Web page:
Here are the best time machines in entertainment. Time travel is one of the basic plot devices of numerous science fiction movies and TV series, and because it's used so often, there are tons of devices, mechanisms, techniques, and tricks characters use to jump around in time and space. Some of these machines have incredibly inventive names like the TARDIS (Time AN Relative Dimension In Space) while others are simply called what it is, a time machine. But with so many options, it's hard to determine which time machine from across all of screen fiction is the best of them all, but this list attempts to do exactly that with help from your votes, of course.
These are the greatest time machines across all films and TV shows, ranked by you! Scroll through the list and vote up your favorite time travel devices, concepts, ideas, or vehicles. The best part is you don't have to pick just one and the best time machine is sure to rise to the top of the list!
As the great Doctor Emmett Brown once said, "The way I see it, if you're gonna build a time machine into a car, why not do it with some style?" He had a point, and despite being a failure in the retail market, the DeLorean DMC-12 became a hit thanks to the success and popularity of the Back to the Future trilogy.
Doc Brown engineered his time machine out of the car for one reason: he had to get his device up to 88 miles per hour in order to get it to function. The device in question was the Flux Capacitor, Doc's invention that made time travel possible.
Add to that 1.21 Gigawatts of power supplied by Plutonium, a bolt of lightning, or a Mr. Fusion device, and the DeLorean will take you to any point in time (but not space) you want!
Throughout all of science fiction, there is probably no time machine as well-known or as recognizable as the TARDIS, which stands for Time And Relative Dimension In Space. The TARDIS is more than a time machine; it's also capable of traveling through space and can move to any point in time and/or space almost instantly. This also makes it the fastest spacecraft in fiction, but when it comes to the TARDIS, it's mostly about time travel.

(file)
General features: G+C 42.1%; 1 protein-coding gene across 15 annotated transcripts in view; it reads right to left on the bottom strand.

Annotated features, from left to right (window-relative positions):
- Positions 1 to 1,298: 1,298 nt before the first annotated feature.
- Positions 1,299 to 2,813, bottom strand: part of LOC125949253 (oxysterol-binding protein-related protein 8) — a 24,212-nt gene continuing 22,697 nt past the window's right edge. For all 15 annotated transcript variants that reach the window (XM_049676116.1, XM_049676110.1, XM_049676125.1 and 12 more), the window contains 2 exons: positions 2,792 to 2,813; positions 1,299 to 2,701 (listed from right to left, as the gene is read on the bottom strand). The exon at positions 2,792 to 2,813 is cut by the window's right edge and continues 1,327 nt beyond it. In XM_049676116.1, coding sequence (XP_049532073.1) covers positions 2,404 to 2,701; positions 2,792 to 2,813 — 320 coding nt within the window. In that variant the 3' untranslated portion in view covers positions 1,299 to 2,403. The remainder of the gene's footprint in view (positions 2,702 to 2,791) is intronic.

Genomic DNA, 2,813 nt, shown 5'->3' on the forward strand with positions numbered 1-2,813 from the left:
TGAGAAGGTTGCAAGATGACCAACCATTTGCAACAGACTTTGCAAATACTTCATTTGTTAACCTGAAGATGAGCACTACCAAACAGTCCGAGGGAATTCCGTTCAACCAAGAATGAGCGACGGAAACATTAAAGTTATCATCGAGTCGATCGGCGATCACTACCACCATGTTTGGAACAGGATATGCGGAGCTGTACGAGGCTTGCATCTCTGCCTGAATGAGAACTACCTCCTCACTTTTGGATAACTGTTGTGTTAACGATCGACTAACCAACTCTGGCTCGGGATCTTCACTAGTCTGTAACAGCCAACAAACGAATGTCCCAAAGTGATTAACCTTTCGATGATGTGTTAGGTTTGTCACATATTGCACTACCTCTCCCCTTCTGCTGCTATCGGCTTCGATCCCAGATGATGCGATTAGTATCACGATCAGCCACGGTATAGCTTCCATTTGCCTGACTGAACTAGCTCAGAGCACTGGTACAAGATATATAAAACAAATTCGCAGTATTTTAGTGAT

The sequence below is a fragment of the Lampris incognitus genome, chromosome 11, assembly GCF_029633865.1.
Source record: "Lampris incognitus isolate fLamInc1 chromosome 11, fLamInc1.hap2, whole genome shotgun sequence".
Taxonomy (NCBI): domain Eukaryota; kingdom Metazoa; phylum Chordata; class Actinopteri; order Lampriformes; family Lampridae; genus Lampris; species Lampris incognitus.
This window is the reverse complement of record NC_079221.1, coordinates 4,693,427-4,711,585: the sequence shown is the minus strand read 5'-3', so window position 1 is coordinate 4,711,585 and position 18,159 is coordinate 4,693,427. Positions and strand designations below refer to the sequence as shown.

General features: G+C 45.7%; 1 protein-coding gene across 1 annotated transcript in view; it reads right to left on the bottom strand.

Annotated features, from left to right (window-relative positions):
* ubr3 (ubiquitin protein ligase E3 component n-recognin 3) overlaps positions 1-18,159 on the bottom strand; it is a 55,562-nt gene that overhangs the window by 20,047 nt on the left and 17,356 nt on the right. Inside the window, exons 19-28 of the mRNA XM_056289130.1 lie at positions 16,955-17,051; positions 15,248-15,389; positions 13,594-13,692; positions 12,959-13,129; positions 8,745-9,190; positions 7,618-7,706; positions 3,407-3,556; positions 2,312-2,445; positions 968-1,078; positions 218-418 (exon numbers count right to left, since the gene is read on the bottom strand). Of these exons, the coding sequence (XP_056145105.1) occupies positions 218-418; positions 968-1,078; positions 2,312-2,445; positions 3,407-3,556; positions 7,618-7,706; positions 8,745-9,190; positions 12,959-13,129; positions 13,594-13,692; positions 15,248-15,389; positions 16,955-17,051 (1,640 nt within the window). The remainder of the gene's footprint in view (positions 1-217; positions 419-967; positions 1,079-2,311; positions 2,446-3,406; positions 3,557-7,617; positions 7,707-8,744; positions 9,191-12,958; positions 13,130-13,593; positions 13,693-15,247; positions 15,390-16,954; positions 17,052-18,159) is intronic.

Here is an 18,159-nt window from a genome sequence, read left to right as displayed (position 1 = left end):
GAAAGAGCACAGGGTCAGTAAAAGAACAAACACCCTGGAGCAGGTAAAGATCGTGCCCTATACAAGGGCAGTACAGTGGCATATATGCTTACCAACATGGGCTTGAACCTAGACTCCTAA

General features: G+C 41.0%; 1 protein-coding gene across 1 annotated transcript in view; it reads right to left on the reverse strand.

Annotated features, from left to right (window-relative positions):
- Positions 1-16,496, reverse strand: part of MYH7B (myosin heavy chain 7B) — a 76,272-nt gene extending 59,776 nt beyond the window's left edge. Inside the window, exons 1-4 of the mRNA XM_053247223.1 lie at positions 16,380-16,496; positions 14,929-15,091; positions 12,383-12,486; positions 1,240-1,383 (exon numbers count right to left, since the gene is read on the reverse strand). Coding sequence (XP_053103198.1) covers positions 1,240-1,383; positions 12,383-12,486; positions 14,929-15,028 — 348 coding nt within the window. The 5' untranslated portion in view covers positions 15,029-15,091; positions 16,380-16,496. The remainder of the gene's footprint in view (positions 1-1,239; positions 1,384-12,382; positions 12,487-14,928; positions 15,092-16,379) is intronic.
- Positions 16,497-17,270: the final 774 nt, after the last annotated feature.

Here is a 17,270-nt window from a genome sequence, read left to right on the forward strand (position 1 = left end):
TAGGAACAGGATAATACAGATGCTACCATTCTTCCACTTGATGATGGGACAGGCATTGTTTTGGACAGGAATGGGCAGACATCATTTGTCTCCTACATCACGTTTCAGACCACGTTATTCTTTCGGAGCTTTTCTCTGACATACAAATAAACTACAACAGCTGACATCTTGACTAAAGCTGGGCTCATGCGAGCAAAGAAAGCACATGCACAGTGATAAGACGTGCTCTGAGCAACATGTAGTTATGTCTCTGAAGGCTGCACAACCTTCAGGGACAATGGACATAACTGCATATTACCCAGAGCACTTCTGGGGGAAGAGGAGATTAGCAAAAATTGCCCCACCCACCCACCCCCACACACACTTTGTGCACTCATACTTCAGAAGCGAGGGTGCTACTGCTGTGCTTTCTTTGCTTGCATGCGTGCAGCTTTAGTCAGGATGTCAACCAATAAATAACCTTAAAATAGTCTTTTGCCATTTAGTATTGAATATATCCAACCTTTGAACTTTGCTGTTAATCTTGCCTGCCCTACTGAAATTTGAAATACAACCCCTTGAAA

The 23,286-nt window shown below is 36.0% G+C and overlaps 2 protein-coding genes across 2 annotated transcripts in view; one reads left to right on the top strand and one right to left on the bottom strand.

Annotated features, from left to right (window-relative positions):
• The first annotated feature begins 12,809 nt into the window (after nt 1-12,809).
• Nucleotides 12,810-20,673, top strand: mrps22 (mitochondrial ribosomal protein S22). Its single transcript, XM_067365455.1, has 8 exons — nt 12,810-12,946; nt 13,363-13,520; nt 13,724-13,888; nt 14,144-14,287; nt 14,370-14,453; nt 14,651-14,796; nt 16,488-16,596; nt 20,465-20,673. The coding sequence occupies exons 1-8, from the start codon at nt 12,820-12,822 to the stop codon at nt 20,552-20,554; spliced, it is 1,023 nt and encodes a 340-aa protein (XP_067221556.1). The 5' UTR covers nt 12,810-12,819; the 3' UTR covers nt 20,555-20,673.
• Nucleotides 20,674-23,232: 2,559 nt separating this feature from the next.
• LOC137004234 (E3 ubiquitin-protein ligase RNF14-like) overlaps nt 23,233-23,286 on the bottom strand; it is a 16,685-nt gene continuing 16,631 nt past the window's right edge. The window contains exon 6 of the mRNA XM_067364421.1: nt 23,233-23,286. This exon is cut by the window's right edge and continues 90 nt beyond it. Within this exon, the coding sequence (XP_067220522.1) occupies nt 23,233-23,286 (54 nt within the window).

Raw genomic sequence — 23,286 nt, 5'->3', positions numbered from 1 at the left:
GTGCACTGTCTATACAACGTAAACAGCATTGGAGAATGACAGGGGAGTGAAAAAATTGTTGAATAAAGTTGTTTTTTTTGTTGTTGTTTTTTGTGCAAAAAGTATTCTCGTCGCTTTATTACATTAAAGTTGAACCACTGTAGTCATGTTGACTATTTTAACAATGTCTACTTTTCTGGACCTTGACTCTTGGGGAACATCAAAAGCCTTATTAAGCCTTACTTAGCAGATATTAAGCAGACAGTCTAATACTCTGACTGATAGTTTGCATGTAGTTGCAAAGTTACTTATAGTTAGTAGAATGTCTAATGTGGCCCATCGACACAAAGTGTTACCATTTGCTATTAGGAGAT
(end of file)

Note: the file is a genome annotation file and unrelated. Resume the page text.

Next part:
The TARDIS most people are familiar with was stolen by the Doctor, a Gallifreyan who left his home with his granddaughter, Susan in the "borrowed" Type 40 TT Device (TARDIS). The TARDIS is sentient and much bigger on the inside. It also has a chameleon circuit, which keeps it from standing out in whichever era it finds itself, but the one the Doctor travels in has a busted circuit. Because of this, it's been locked in the shape of a blue police box since it appeared in the first episode of Doctor Who in 1963.
One of the earliest examples of a time machine in fiction came in H.G. Wells' The Time Machine, which was made into a film in 1960. A remake was released in 2002, but both machines were pretty much the same in function, so this entry will focus on the original film.
In the movie, there were actually two separate time machines. The first was a model used to show that time travel was possible, and the second was a full-size device capable of traveling forward or backward in time, but not space. It featured a seat with a console controlled by a lever with dials indicating the date and time. The rear of the device featured an ornate disk. Essentially, it was what a steampunk designer would have created were they told to make a time machine, but had never seen or heard of the movie or book.
The time machine created an impenetrable sphere of energy around it, which protected it and whoever was inside from anything outside. In the movie, this was shown as lava flowed and encased the device for thousands of years before the rock eroded to reveal a new world.
Bill S. Preston, Esq. and Ted Theodore Logan were given access to a time machine by Rufus in Bill & Ted's Excellent Adventure. The time machine was constructed in the future and made to look like a late-20th-century phone booth so it would appear familiar to the high school students.
In the movie, the time machine is shown to be able to travel to any place and time on Earth so long as the destination is keyed into the phone in the same manner you would dial a phone. It came with a Yellow Pages directory with all the necessary information, and it only appeared different from a phone booth thanks to the inclusion of an antennae at the top of the device.
As the phone booth traveled through space and time, it followed conduits of energy, which snaked through some sort of interdimensional void. When the booth entered a new time, it would fall from the sky, and when it would leave, it would be surrounded with energy and disappear into the ground.